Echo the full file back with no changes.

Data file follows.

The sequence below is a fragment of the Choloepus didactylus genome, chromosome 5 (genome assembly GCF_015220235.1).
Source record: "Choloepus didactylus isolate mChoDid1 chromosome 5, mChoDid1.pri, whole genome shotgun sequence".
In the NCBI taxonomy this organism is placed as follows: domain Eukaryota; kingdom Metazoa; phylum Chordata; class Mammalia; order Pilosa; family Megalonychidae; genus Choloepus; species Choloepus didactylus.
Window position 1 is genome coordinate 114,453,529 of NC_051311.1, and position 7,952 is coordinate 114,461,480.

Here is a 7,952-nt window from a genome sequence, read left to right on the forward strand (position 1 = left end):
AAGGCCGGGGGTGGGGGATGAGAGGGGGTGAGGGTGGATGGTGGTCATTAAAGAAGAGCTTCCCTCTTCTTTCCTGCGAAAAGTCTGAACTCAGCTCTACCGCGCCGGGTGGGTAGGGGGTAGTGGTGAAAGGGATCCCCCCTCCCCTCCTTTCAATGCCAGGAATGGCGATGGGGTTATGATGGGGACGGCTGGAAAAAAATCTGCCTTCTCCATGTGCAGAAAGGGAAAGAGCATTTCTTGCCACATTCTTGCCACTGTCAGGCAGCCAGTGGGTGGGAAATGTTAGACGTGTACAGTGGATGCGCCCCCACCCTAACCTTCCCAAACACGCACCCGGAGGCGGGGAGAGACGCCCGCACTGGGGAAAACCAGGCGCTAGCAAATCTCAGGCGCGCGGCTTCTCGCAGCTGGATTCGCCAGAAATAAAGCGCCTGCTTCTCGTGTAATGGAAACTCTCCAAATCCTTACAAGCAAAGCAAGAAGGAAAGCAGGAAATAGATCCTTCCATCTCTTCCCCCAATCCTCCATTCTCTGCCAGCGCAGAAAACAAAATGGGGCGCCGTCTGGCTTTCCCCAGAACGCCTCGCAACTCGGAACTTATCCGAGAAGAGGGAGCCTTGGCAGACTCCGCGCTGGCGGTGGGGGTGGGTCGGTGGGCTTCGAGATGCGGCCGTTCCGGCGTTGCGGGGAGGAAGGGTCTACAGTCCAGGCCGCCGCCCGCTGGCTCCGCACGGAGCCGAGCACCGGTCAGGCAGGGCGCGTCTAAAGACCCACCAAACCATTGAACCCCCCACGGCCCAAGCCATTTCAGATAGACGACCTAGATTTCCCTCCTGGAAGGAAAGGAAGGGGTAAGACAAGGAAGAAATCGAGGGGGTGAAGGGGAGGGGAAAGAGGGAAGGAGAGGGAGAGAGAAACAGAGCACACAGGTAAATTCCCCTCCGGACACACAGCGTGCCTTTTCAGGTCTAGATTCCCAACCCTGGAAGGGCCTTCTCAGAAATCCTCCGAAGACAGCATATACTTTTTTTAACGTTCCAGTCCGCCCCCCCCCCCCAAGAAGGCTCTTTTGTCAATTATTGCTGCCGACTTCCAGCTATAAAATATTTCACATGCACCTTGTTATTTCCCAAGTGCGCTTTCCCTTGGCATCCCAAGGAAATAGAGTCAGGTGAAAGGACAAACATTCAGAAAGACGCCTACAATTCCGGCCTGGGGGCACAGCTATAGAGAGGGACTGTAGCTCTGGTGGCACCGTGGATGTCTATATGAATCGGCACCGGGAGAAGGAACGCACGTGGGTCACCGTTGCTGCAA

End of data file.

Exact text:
The sequence below is a fragment of the Choloepus didactylus genome, chromosome 5 (genome assembly GCF_015220235.1).
Source record: "Choloepus didactylus isolate mChoDid1 chromosome 5, mChoDid1.pri, whole genome shotgun sequence".
In the NCBI taxonomy this organism is placed as follows: domain Eukaryota; kingdom Metazoa; phylum Chordata; class Mammalia; order Pilosa; family Megalonychidae; genus Choloepus; species Choloepus didactylus.
Window position 1 is genome coordinate 114,453,529 of NC_051311.1, and position 7,952 is coordinate 114,461,480.

Here is a 7,952-nt window from a genome sequence, read left to right on the forward strand (position 1 = left end):
AAGGCCGGGGGTGGGGGATGAGAGGGGGTGAGGGTGGATGGTGGTCATTAAAGAAGAGCTTCCCTCTTCTTTCCTGCGAAAAGTCTGAACTCAGCTCTACCGCGCCGGGTGGGTAGGGGGTAGTGGTGAAAGGGATCCCCCCTCCCCTCCTTTCAATGCCAGGAATGGCGATGGGGTTATGATGGGGACGGCTGGAAAAAAATCTGCCTTCTCCATGTGCAGAAAGGGAAAGAGCATTTCTTGCCACATTCTTGCCACTGTCAGGCAGCCAGTGGGTGGGAAATGTTAGACGTGTACAGTGGATGCGCCCCCACCCTAACCTTCCCAAACACGCACCCGGAGGCGGGGAGAGACGCCCGCACTGGGGAAAACCAGGCGCTAGCAAATCTCAGGCGCGCGGCTTCTCGCAGCTGGATTCGCCAGAAATAAAGCGCCTGCTTCTCGTGTAATGGAAACTCTCCAAATCCTTACAAGCAAAGCAAGAAGGAAAGCAGGAAATAGATCCTTCCATCTCTTCCCCCAATCCTCCATTCTCTGCCAGCGCAGAAAACAAAATGGGGCGCCGTCTGGCTTTCCCCAGAACGCCTCGCAACTCGGAACTTATCCGAGAAGAGGGAGCCTTGGCAGACTCCGCGCTGGCGGTGGGGGTGGGTCGGTGGGCTTCGAGATGCGGCCGTTCCGGCGTTGCGGGGAGGAAGGGTCTACAGTCCAGGCCGCCGCCCGCTGGCTCCGCACGGAGCCGAGCACCGGTCAGGCAGGGCGCGTCTAAAGACCCACCAAACCATTGAACCCCCCACGGCCCAAGCCATTTCAGATAGACGACCTAGATTTCCCTCCTGGAAGGAAAGGAAGGGGTAAGACAAGGAAGAAATCGAGGGGGTGAAGGGGAGGGGAAAGAGGGAAGGAGAGGGAGAGAGAAACAGAGCACACAGGTAAATTCCCCTCCGGACACACAGCGTGCCTTTTCAGGTCTAGATTCCCAACCCTGGAAGGGCCTTCTCAGAAATCCTCCGAAGACAGCATATACTTTTTTTAACGTTCCAGTCCGCCCCCCCCCCCCAAGAAGGCTCTTTTGTCAATTATTGCTGCCGACTTCCAGCTATAAAATATTTCACATGCACCTTGTTATTTCCCAAGTGCGCTTTCCCTTGGCATCCCAAGGAAATAGAGTCAGGTGAAAGGACAAACATTCAGAAAGACGCCTACAATTCCGGCCTGGGGGCACAGCTATAGAGAGGGACTGTAGCTCTGGTGGCACCGTGGATGTCTATATGAATCGGCACCGGGAGAAGGAACGCACGTGGGTCACCGTTGCTGCAA